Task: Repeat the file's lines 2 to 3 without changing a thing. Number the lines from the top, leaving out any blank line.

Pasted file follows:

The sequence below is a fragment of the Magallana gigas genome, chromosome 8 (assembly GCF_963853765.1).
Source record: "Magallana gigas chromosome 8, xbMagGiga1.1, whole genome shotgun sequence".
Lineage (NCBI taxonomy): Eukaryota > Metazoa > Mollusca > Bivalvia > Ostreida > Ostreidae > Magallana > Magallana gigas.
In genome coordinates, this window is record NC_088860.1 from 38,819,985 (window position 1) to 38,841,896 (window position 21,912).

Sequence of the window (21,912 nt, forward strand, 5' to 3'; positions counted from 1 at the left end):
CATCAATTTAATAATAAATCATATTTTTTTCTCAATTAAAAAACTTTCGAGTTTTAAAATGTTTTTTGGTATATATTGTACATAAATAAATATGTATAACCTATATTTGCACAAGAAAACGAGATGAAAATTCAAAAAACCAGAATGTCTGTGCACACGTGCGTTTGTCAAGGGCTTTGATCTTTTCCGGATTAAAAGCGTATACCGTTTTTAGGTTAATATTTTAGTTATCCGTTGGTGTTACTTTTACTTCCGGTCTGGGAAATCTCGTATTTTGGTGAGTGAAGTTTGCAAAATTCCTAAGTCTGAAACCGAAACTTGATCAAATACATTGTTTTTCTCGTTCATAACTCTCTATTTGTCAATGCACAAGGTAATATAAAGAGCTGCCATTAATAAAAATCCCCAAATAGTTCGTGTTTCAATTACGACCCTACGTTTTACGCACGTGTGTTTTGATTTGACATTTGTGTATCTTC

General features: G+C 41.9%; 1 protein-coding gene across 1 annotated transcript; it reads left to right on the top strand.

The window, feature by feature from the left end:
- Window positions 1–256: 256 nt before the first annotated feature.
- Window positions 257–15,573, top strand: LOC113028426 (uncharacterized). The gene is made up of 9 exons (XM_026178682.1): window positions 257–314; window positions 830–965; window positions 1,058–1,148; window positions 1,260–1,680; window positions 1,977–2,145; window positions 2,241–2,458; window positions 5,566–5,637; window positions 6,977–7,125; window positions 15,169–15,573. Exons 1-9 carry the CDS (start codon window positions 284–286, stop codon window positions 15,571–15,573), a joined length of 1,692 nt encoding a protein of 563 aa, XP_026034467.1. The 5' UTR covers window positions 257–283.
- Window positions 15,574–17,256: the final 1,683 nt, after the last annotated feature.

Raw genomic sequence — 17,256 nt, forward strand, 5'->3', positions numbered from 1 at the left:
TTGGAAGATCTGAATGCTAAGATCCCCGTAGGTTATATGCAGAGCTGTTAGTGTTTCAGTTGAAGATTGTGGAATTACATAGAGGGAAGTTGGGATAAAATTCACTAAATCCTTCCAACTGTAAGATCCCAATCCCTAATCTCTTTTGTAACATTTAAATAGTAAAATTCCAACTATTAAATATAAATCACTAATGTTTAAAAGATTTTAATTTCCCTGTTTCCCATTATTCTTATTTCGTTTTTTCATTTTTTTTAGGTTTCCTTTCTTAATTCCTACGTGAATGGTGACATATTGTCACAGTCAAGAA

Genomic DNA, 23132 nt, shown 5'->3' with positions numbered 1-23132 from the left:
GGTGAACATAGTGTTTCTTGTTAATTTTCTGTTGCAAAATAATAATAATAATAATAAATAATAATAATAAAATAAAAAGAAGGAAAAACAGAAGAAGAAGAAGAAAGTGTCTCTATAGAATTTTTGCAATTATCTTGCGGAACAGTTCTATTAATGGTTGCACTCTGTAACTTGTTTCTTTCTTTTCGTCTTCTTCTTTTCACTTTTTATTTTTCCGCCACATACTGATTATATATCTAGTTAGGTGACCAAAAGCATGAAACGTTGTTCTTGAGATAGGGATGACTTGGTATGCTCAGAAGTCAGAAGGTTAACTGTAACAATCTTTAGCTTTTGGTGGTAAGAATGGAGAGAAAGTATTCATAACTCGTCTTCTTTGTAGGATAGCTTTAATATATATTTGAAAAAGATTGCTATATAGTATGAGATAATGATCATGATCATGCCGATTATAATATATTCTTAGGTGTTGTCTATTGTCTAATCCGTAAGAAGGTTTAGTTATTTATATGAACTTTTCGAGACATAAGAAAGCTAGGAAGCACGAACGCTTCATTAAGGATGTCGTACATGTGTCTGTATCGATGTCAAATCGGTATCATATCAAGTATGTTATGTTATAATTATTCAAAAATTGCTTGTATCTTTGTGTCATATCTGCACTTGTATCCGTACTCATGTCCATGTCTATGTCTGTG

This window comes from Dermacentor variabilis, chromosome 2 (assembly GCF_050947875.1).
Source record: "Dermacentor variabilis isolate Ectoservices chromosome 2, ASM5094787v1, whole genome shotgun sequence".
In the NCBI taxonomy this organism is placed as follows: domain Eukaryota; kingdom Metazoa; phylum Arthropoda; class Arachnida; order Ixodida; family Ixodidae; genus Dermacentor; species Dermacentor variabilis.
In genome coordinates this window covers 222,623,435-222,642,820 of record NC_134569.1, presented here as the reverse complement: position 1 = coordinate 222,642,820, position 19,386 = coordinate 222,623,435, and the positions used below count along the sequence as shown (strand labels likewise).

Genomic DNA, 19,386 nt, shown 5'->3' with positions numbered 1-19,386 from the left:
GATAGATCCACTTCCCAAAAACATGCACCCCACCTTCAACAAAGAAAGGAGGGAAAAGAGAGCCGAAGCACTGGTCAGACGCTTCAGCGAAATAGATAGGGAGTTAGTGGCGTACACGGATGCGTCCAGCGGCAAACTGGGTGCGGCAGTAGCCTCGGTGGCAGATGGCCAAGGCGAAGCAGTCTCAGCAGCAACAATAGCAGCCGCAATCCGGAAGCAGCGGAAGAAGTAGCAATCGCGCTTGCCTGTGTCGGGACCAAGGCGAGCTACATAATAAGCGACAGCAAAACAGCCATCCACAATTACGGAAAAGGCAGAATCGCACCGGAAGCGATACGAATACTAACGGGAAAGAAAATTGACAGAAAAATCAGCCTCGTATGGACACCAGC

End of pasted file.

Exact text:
Source record: "Magallana gigas chromosome 8, xbMagGiga1.1, whole genome shotgun sequence".
Lineage (NCBI taxonomy): Eukaryota > Metazoa > Mollusca > Bivalvia > Ostreida > Ostreidae > Magallana > Magallana gigas.